Leveling his most partisan attack yet in California’s gubernatorial race, Republican Neel Kashkari on Thursday accused Democrats around the nation of “actively fighting against poor, black and brown kids” while in California, he said, Gov. Jerry Brown has destroyed the middle class.
In a speech to the Sacramento Press Club, the former U.S. Treasury Department official faulted Brown for the state’s high unemployment, low educational attainment rankings and nation-high poverty rate.
“Jerry Brown’s legacy is the destruction of the middle class of California,” Kashkari said.
Kashkari’s remarks reflect an effort by Republicans to counter praise Brown is receiving for the state’s economic recovery. Despite improving financial conditions and a stabilization of the state budget, the U.S. Census Bureau reported a poverty rate in California of 23.8 percent last year using a calculation that includes the cost of living.
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Brown has avoided appearing before the Press Club in recent years, despite repeated invitations. Kashkari told reporters that while Brown heralds “the California comeback,” he “won’t come talk to you, because you know better.”
Kashkari, who has made education a focus of his campaign, said there are examples in which the “Democratic establishment” is “actively fighting against poor, black and brown kids,” criticizing the U.S. Justice Department’s involvement in a voucher program in Louisiana and New York City Mayor Bill de Blasio’s policies on charters schools in his city.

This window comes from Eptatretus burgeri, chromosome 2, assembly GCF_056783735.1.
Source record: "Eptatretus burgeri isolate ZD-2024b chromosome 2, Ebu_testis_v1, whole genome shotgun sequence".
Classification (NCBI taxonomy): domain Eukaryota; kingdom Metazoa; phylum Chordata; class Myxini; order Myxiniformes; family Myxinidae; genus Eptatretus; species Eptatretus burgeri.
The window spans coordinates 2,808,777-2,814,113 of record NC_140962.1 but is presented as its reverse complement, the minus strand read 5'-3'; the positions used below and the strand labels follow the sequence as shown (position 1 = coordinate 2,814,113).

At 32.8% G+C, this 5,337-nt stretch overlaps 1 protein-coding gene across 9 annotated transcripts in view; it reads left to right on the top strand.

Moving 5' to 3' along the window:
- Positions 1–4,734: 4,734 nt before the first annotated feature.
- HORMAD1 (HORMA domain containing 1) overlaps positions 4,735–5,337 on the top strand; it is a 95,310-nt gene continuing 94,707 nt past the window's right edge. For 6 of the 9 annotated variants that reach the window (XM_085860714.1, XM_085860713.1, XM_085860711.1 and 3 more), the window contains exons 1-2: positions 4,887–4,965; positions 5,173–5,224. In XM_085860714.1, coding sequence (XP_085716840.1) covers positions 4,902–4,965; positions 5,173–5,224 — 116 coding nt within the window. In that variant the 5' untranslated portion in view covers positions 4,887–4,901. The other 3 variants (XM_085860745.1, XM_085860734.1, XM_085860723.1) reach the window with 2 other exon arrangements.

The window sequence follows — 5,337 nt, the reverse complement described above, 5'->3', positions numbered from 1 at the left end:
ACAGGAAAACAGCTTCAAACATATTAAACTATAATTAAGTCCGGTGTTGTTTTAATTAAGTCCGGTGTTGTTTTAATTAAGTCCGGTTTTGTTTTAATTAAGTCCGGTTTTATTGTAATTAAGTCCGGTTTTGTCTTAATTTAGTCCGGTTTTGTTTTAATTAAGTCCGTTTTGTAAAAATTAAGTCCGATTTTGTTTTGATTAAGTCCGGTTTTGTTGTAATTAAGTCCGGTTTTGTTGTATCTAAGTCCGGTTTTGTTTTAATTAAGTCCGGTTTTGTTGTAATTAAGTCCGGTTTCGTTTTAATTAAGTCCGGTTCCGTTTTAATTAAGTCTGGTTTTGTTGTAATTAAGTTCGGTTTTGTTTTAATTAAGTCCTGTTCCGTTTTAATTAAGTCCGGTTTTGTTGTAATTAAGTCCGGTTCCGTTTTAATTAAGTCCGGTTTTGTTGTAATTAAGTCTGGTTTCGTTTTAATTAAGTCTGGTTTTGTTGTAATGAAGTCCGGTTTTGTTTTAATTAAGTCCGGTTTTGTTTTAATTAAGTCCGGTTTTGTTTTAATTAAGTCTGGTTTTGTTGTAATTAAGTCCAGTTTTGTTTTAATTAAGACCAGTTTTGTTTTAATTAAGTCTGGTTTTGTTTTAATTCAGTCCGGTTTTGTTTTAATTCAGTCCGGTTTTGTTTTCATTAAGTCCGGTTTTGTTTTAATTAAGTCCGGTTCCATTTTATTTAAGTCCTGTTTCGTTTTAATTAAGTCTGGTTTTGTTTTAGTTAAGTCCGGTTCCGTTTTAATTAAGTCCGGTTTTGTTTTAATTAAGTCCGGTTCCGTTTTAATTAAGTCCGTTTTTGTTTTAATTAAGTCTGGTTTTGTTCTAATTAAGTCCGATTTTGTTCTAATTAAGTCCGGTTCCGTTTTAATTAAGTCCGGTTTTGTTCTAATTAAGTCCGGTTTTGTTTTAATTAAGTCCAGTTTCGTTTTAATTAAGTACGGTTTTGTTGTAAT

Kashkari has not provided detailed policy proposals of his own, saying he will release education and jobs plans “soon.” He said he has not detailed his plans yet because “most voters aren’t paying attention to the election yet, and we want to roll these out when people are paying attention.”
Brown has a massive fundraising advantage and is far more widely known to voters than Kashkari and Tim Donnelly, the two main Republicans in the race. Brown, a third-term Democrat, also enjoys favorable public approval ratings in this Democratic-leaning state.
Brown’s political adviser Ace Smith, who attended the Press Club luncheon, said on Twitter that Kashkari’s speech was “one of the most empty and vapid addresses in memory – zero content, zero ideas.”
The speech comes ahead of the California Republican Party’s convention this month. Both Donnelly and Kashkari are expected to have heavy presences at the event, though neither is listed as a speaker.
A campaign committee calling itself “Taxpayers Supporting Kashkari for Governor 2014” has filed paperwork with the state. It lists Brent Lowder, a former executive director of the California Republican Party, as its principal officer but has reported no fundraising yet in the race.
Kashkari followed his speech Thursday with a visit to an after-school program in Sacramento, capping a week of appearances in the Central Valley.
Asked about difficulties he faces in the campaign, Kashkari said, “The hardest part is that right now I’m unknown.”